Manitou Conference’s Minute for Right Relations


Below you will find the January edition of our Minute for Right Relations.  The intention of the M4RR is to offer a brief, monthly reflection that we hope will find a forum somewhere in your congregational life.

Similar to the M&S Minute for Mission, this might be used in a variety of ways in your context – and could include reading during Sunday worship or as a bulletin insert, at a Board meeting, or with study groups.


This Right Relations piece is a direct excerpt from Richard Wagamese`s compelling novel “Indian Horse“  This book, a Canada Reads finalist is a graceful and brutal depiction of a young boy’s journey through life, including the horrors of residential school, and how he triumphs beyond his past.  The excerpt captures a moment in time at residential school and portrays the huge emotional impact and loss of being taken from one`s true home.


Indian Horse, (Chapter 13) by Richard Wagamese


“One afternoon, during some rare unsupervised time, a dozen of us escaped to the bottom of the ridge the school sat on.  A small creek ran along the base of the ridge, curving up out of an inkpot lake and into a larger one.  The creek was narrow, maybe three feet across and shallow.  It was a sucker creek.  The fish swam up it to spawn in the bigger water and we went down there with burlap bangs wed taken from the barns.  We could see the fish pushing up that water.  It was thrilling. So much life, so much desperation, so much energy. We stood for a long time and just watched. Then some of us cut saplings and bent them around the inside lip of those sacks. We lowered the sacks into the water and pulled them up dripping and filled with fish.  We watched the silvery, brown flash as they flopped out onto the bank, their puckered mouths flapping like wet kisses from fat aunties, their tails flipping and slapping against the ground.  We pushed them back into the water and pulled up another sack.  We did that four times.  The fourth time we stood quietly, each of us lost in our thoughts, as the fish struggled for air, for life, for freedom.  When we bent finally and took the fish in our hands to set them back into the water, most of us were crying. We turned as a group and began the long, sloping walk back up the ridge to the school.  We walked with our hands cupped around our noses, breathing in the smell of those fish, pushing the slime of them around on our faces.  We had no knives to clean them, flay them.  We had no fire to smoke them over.  We had no place to store them, no way to keep them. When they lay gasping on the grass, it was ourselves we saw fighting for air. We were Indian kids and all we had was the smell of those fish on our hands.  We fell asleep that night with our noses pressed to our hands and as the days went by and the smell of those suckers faded, there wasn`t a one of us that didn`t cry for the loss of the life we`d known before. When the dozens of us cried in the chapel, the nuns smiled, believing it was the promise of their god that touched us. But we all walked out of there with our hands to our faces, Breathing in. Breathing in.“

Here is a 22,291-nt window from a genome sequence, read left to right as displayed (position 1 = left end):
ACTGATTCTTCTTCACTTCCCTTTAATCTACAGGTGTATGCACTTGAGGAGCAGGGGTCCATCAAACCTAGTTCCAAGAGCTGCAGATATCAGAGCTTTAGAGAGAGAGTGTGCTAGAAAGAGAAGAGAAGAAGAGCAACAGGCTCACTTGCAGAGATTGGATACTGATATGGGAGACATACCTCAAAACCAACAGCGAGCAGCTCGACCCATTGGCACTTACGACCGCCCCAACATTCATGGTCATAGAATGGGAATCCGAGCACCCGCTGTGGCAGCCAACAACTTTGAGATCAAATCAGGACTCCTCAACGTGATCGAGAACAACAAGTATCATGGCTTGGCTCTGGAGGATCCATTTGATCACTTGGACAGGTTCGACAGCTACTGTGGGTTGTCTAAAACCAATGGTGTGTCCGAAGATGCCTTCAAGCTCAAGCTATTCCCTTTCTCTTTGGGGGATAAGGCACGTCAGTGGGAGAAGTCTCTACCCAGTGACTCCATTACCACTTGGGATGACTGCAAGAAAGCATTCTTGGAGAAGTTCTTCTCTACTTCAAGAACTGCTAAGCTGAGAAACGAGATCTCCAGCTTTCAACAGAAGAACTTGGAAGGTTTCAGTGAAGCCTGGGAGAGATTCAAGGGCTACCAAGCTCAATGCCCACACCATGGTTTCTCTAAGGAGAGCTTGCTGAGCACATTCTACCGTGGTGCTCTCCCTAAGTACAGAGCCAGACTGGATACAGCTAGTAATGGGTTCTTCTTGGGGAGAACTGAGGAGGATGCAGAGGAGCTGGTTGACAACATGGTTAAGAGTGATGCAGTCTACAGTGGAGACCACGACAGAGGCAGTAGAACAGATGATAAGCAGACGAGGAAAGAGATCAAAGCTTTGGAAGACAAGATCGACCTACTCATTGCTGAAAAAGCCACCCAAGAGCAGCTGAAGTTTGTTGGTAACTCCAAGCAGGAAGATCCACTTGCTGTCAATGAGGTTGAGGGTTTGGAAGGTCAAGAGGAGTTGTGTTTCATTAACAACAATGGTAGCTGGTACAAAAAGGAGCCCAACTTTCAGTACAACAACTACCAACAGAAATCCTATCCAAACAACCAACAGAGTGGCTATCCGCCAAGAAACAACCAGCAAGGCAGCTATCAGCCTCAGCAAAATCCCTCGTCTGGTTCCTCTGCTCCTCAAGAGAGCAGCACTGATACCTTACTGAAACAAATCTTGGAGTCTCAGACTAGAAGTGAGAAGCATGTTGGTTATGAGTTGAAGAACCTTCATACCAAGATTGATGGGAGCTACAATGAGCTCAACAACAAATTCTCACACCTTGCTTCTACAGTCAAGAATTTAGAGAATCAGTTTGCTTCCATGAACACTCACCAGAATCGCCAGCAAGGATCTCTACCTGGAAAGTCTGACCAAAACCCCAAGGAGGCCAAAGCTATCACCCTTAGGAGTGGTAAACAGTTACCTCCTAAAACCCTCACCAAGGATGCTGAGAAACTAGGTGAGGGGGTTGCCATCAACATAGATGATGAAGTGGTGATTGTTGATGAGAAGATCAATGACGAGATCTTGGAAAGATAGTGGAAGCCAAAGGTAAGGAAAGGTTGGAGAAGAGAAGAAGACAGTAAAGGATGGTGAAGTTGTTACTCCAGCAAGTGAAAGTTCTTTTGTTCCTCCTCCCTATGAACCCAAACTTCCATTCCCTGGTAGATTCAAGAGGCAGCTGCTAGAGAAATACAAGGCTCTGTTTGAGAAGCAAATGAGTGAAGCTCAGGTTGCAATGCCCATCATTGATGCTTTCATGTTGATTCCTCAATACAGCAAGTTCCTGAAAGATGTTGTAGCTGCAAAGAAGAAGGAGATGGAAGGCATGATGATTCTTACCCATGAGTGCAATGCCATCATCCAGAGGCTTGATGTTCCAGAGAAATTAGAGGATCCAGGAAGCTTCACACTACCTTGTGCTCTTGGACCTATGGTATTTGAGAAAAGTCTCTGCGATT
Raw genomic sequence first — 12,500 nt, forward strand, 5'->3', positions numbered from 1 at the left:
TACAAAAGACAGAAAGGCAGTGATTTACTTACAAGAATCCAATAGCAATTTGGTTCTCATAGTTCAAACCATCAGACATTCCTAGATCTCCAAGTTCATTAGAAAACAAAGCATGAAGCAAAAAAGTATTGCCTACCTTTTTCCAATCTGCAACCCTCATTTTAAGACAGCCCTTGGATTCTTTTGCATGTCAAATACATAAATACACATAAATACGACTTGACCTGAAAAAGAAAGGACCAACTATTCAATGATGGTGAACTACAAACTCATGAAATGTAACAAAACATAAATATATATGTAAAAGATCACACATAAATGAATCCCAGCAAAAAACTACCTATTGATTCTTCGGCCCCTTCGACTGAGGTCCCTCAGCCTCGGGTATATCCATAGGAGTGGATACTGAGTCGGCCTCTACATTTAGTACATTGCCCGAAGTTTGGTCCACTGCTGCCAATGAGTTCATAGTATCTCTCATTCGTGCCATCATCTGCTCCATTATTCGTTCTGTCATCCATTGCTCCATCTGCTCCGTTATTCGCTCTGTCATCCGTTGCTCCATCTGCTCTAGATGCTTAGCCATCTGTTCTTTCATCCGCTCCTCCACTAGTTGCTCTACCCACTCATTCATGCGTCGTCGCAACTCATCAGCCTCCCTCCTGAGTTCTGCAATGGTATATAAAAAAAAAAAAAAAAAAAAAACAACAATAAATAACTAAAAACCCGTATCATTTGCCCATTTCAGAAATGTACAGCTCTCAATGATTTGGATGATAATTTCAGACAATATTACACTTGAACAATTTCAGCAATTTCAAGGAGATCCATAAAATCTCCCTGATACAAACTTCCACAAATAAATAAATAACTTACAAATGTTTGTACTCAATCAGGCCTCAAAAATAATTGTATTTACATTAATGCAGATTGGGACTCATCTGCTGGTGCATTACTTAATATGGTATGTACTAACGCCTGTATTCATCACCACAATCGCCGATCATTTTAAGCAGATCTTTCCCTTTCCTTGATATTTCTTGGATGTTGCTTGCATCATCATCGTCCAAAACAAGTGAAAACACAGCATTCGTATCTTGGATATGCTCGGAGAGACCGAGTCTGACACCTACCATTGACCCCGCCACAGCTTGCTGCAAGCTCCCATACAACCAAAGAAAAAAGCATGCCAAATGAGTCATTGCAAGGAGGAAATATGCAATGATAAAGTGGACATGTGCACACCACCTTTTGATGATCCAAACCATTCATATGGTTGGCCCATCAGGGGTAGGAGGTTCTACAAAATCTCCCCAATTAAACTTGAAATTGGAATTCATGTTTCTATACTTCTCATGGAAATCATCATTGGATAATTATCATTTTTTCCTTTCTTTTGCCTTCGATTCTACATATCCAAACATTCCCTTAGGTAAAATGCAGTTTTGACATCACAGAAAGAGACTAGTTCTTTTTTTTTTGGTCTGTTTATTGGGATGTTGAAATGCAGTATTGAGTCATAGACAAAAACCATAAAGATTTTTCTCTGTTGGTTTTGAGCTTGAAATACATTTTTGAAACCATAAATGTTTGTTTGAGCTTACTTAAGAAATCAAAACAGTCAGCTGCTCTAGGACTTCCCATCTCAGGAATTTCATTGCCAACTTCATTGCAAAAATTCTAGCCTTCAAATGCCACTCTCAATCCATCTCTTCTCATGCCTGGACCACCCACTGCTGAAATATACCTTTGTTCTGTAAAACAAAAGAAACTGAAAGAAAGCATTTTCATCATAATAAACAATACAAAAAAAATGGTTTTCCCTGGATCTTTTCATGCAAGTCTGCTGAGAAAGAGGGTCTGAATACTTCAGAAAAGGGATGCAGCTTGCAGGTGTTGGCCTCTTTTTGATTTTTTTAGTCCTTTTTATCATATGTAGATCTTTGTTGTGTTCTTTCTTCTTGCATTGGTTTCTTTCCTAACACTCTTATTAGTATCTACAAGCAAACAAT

Submitted by Martha Cunningham Closs.  Excerpt used with permission of the Author.